June 24, 2013

Daniel Malcolm's Grave

When I visited the Skinny House last week I also stopped by Copp's Hill Burying Ground. It's right across the street, so why not? I love visiting a historic cemetery.

Copp's Hill was first used as a cemetery starting in 1659, and ending in the 1850s. It's estimated that more than 10,000 people were buried here. It's not a very large cemetery, so I guess they were either buried on top of each other or many bones were exhumed and moved elsewhere.

Some very notable people are buried at Copp's Hill, including several members of the Mather family (famous for their role in the witchcraft trials) and Prince Hall, a famous African-American Freemason.

Lots of less notable people are there as well, including Captain Daniel Malcolm. Although not well-known today, he does have an interesting gravestone.

Note the strange round marks on the marker (including one in the skull's eye). Are they just flaws in the stone? Are they caused by natural erosion? The latter seems unlikely, because other stones at Copp's Hill show signs of wear and tear, but look nothing like this.

Well, according to legend those round marks are actually bullet holes.

Daniel Malcolm was a local patriot, and took great joy in smuggling wine and tea into Boston without paying taxes to the British. He once allegedly brought sixty casks of wine into Boston undetected - and untaxed. As the inscription on his grave reads,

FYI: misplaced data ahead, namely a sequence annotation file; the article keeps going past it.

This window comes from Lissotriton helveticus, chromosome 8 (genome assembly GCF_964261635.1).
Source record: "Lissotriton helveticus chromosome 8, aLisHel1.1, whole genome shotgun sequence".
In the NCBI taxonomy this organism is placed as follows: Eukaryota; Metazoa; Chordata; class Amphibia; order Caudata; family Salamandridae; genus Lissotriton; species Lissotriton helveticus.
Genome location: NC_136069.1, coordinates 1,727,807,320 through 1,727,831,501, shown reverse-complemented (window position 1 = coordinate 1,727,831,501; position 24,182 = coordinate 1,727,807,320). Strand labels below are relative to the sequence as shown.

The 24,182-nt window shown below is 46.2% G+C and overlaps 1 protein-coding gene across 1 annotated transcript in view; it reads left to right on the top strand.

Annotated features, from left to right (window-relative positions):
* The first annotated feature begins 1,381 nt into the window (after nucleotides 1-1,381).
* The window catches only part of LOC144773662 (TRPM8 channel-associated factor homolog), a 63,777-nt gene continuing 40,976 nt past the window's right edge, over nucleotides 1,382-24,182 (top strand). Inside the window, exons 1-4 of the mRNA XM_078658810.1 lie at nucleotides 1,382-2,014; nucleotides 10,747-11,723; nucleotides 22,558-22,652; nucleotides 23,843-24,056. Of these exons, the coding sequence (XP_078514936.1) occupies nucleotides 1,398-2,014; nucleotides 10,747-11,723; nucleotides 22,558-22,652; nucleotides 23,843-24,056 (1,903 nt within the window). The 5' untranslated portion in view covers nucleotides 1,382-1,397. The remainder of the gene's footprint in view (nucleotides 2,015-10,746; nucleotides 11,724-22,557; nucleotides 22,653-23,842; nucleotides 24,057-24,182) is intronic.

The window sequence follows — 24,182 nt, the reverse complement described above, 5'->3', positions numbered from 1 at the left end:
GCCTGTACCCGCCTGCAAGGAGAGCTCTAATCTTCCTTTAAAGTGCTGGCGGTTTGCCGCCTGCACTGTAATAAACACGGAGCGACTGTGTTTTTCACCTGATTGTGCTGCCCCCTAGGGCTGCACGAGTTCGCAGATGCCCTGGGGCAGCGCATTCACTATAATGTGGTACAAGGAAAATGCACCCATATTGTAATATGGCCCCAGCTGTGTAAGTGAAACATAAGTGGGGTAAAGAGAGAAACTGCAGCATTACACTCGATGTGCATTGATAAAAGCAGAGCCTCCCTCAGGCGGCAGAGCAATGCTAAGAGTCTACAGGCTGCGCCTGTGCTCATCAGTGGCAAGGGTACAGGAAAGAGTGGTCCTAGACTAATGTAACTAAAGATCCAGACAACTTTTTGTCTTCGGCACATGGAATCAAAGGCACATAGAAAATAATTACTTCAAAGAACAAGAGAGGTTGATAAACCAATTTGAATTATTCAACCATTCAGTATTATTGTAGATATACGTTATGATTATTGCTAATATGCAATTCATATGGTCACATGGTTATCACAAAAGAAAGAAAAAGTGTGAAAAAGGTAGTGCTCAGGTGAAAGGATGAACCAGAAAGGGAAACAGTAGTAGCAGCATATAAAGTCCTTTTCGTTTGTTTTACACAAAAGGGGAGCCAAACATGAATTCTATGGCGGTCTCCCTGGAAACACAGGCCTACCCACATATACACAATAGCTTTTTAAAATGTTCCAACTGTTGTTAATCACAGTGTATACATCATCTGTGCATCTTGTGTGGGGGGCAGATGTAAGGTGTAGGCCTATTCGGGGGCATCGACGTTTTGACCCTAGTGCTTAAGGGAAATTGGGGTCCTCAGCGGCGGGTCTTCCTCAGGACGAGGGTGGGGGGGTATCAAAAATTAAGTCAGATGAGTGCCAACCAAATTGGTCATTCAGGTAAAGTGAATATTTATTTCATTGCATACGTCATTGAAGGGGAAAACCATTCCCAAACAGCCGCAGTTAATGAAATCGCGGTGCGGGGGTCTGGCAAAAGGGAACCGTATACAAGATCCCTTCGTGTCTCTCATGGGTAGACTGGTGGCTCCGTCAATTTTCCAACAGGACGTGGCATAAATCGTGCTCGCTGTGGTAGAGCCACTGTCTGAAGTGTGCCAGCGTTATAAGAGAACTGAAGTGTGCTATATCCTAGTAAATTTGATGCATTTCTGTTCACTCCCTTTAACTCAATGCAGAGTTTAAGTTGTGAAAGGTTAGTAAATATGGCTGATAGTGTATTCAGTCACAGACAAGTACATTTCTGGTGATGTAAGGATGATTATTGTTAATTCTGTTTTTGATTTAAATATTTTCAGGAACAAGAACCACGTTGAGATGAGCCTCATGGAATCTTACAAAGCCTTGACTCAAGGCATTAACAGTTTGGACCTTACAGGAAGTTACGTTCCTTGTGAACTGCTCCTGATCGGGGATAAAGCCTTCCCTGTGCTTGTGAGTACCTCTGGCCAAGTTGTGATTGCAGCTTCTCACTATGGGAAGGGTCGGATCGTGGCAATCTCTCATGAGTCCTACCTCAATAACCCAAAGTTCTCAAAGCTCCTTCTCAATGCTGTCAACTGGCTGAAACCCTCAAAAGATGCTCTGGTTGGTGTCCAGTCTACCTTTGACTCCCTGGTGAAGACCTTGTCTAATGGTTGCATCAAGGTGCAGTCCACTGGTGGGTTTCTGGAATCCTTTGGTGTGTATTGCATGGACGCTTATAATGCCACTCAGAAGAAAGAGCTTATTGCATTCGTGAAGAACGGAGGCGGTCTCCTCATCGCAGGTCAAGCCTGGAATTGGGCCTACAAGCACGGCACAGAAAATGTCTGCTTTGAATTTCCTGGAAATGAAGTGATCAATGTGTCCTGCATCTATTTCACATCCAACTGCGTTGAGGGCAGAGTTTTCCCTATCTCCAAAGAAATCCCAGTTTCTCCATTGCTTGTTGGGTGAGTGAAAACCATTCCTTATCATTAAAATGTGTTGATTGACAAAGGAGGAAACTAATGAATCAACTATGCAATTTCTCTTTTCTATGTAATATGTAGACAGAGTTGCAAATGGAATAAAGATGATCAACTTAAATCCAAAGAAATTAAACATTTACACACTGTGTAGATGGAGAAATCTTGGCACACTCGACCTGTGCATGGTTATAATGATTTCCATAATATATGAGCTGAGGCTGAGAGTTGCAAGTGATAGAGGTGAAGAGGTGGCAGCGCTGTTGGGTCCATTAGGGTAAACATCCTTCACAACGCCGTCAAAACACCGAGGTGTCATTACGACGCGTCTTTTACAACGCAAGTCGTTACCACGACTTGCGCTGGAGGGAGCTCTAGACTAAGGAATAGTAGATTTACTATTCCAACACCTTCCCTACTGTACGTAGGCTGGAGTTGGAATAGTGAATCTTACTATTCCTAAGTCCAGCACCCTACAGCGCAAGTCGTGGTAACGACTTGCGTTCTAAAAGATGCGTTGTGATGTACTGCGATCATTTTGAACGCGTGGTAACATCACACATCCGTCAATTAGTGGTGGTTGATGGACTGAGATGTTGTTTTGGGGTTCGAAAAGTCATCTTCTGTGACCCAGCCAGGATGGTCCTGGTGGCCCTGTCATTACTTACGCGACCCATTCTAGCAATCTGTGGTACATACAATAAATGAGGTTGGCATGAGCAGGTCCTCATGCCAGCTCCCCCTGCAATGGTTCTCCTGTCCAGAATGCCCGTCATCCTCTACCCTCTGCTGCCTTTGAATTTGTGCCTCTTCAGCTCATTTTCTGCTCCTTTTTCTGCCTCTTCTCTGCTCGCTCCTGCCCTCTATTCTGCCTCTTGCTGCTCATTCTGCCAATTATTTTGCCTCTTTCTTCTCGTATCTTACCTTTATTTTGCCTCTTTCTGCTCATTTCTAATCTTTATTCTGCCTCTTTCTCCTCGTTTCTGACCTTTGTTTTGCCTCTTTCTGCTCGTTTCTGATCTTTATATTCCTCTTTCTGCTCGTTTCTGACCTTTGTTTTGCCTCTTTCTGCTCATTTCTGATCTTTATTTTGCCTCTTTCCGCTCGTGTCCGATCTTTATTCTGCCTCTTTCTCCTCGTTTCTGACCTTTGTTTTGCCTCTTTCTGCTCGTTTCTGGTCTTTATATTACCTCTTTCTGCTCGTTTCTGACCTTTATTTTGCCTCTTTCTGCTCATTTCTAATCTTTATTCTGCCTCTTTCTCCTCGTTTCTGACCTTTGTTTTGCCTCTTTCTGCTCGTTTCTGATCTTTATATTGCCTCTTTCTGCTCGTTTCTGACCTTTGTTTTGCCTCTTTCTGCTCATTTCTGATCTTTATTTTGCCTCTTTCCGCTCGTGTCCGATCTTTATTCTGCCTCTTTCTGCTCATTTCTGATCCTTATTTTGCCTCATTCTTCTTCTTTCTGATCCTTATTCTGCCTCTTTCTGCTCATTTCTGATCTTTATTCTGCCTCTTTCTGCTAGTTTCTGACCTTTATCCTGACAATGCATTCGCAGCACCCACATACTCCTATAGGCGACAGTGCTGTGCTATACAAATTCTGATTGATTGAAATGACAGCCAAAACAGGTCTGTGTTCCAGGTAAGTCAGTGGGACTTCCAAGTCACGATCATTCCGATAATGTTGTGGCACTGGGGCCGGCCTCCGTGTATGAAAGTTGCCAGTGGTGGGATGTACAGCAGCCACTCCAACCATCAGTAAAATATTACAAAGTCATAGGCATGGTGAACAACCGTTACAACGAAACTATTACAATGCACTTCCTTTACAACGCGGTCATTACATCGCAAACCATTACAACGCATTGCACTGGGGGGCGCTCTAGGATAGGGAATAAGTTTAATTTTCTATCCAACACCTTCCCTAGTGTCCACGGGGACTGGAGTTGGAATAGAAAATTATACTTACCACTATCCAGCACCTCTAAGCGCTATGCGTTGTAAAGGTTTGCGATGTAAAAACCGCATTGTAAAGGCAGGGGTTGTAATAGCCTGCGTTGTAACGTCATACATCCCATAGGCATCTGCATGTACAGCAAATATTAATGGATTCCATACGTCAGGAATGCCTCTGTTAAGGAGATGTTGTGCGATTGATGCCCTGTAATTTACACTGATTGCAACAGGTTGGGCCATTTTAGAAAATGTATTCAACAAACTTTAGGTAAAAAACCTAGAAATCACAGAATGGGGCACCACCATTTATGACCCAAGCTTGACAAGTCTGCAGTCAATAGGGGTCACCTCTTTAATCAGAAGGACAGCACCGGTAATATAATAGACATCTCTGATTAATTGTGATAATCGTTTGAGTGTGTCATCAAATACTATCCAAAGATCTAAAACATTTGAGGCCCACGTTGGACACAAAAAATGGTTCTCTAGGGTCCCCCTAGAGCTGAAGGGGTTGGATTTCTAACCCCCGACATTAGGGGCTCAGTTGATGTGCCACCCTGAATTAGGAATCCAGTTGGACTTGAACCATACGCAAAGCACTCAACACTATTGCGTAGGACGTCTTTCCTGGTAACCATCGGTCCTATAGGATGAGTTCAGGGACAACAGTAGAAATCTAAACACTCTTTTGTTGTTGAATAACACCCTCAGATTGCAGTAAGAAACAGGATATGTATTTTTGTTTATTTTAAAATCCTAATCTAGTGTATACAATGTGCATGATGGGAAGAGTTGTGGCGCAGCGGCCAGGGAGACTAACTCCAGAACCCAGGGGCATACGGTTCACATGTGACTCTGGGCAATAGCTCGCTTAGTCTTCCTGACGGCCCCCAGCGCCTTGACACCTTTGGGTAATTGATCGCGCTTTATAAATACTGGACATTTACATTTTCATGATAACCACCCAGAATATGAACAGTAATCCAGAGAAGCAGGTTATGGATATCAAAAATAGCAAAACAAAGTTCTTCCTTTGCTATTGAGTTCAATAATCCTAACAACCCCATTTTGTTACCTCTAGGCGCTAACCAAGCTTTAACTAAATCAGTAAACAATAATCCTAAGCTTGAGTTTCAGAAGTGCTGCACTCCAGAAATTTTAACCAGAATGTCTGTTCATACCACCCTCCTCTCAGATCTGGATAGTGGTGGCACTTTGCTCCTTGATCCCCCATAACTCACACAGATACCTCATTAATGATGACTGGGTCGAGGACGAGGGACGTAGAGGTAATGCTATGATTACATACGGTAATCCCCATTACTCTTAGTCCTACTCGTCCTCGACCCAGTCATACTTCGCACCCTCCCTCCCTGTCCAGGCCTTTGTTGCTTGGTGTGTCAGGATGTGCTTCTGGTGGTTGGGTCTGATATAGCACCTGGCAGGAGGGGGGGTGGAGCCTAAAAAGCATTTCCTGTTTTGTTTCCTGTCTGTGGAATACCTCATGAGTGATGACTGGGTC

A true son of Liberty
A friend of the Publick
An enemy to oppression
And one of the foremost
in opposing the Revenue Acts 
on America

The British had great hatred for Captain Malcolm, but unfortunately he evaded punishment while he was alive. Before he died, he asked to be buried in a stone grave ten feet deep so the British soldiers would not be able to harm his body.

Frustrated that he had escaped them even in death, they used Daniel Malcolm's gravestone for target practice, which is what those round marks are from.

I don't know if this story is 100% true. I suppose we'd need a ballistics specialist using an 18th century British firearm to figure out if those marks are even what a musket ball would make. But it's a good story nonetheless.

1 comment:

Unknown said...

I think the story is true... because:

There are no similar defects in other stones, and slate would not simply decay to leave pock-holes.

The size of the hole is consistent with a musket ball of the time. (Huge compared to today.)

Malcolm's brother, a tax collector and loyalist was tarred and feathered by the Son's of Liberty, thus building ill will toward his patriot brother!